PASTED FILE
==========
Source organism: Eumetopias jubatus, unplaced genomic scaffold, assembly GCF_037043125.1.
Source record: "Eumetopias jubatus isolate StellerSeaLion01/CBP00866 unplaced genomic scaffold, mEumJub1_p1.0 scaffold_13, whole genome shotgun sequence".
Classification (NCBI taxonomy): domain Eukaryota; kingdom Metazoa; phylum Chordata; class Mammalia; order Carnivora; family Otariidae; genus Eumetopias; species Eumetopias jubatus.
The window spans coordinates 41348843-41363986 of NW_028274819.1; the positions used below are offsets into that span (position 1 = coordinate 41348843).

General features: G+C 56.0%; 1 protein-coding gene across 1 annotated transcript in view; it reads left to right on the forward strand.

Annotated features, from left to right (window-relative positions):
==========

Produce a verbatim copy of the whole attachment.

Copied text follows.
Source organism: Eumetopias jubatus, unplaced genomic scaffold, assembly GCF_037043125.1.
Source record: "Eumetopias jubatus isolate StellerSeaLion01/CBP00866 unplaced genomic scaffold, mEumJub1_p1.0 scaffold_13, whole genome shotgun sequence".
Classification (NCBI taxonomy): domain Eukaryota; kingdom Metazoa; phylum Chordata; class Mammalia; order Carnivora; family Otariidae; genus Eumetopias; species Eumetopias jubatus.
The window spans coordinates 41348843-41363986 of NW_028274819.1; the positions used below are offsets into that span (position 1 = coordinate 41348843).

General features: G+C 56.0%; 1 protein-coding gene across 1 annotated transcript in view; it reads left to right on the forward strand.

Annotated features, from left to right (window-relative positions):